The final "official" part of the proceedings is over. Gifts have been presented to dignitaries. Long speeches have been delivered, translated and applauded. Official delegations from various countries involved in this week's Cassino commemorations have been lead through Legato. It's been a long week, and it's still only Wednesday here.
The New Zealand Embassy put on a nibbles-and-drinks reception on Monday night, at which most of the artists said their goodbyes and travelled on to sightseeing further south.
The exhibition, however, is still a work in progress. Paintings are still arriving, hanging issues are being tweaked, and updated price lists and artist details have been delivered to the venue. Everyone left here is quietly exhausted.
I have many more films to make, but this post will have to serve while the web-watchers are waiting for video. I'm the odd observer here; the one that makes the coffee, cleans the towels, buys toilet paper for the venue. I'm also a video journalist rather than an artist, and as I've talked to the participants I've gained an overall view of what's been happening.
Opinions, predictably for a large group, are divided. Some love where they've been placed, others are not as happy. Some are motivated solely by the promotion of peace, others are understandably desperate to sell to cover the costs of the trip. Some are glad and grateful to be here, others are home-sick, travel-sick or simply sick of Italian food.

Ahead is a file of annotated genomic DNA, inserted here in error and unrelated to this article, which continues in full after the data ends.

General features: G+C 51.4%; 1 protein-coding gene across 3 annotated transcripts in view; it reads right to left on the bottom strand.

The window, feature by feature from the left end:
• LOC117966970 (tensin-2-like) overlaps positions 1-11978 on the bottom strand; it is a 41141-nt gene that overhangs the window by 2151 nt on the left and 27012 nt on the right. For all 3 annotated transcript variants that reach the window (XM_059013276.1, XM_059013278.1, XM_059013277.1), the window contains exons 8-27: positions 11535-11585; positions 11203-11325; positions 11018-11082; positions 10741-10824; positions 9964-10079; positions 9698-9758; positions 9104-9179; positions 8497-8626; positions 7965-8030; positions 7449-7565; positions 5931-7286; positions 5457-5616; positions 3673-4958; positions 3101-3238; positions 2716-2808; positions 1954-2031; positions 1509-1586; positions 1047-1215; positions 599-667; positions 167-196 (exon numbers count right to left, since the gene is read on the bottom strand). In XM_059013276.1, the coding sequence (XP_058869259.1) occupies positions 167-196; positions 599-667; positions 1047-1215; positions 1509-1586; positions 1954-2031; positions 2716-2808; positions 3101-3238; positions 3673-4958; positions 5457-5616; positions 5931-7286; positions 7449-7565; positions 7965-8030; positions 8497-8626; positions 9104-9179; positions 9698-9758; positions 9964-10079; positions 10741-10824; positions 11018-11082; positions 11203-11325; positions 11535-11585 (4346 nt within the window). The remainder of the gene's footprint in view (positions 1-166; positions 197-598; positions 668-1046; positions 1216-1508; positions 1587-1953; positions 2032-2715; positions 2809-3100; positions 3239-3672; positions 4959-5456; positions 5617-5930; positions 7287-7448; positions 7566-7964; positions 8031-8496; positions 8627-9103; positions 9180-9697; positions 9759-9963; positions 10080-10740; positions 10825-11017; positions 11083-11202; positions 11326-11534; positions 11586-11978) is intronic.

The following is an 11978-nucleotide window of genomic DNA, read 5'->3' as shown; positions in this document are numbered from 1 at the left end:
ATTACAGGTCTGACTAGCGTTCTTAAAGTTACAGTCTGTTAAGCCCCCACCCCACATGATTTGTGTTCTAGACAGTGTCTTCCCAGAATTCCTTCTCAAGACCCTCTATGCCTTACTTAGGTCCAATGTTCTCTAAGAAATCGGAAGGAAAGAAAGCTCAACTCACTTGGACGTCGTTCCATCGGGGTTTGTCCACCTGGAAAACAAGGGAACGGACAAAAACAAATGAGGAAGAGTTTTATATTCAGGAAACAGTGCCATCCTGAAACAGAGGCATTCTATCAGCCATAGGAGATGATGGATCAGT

There's a lot of culture shock, in both directions. It's not just the language, it's the way things happen here. We're in Southern Italy, where people don't drink without food, where tradesmen don't always turn up when they say they will. Some cultural mores are easy to adapt to: Italians flirt constantly and everyone enjoys the game of making each other feel wanted and happy. Artists have been adopted by various local families and over-fed with attention and regional food. But local political ructions impacted on the opening night, with the Italian invitations going out late and with the wrong time on them.
The good news is that the exhibition is busy despite this. The works are hung in the Italian way, with names and prices in a folder on the desk rather than by the art. People frequenting the cafe next door are spreading the word, and regular fixtures within the exhibition room and adjacent library means the eyeball count for the days so far is pretty good. It doesn't really matter if artists are focussed on profit or peace, both aims are served well by a busy exhibition with an impressive visual impact.
As for those still spending hours on the phone to customs or manning the exhibition, the view with the most impact is the inside of their eyelids...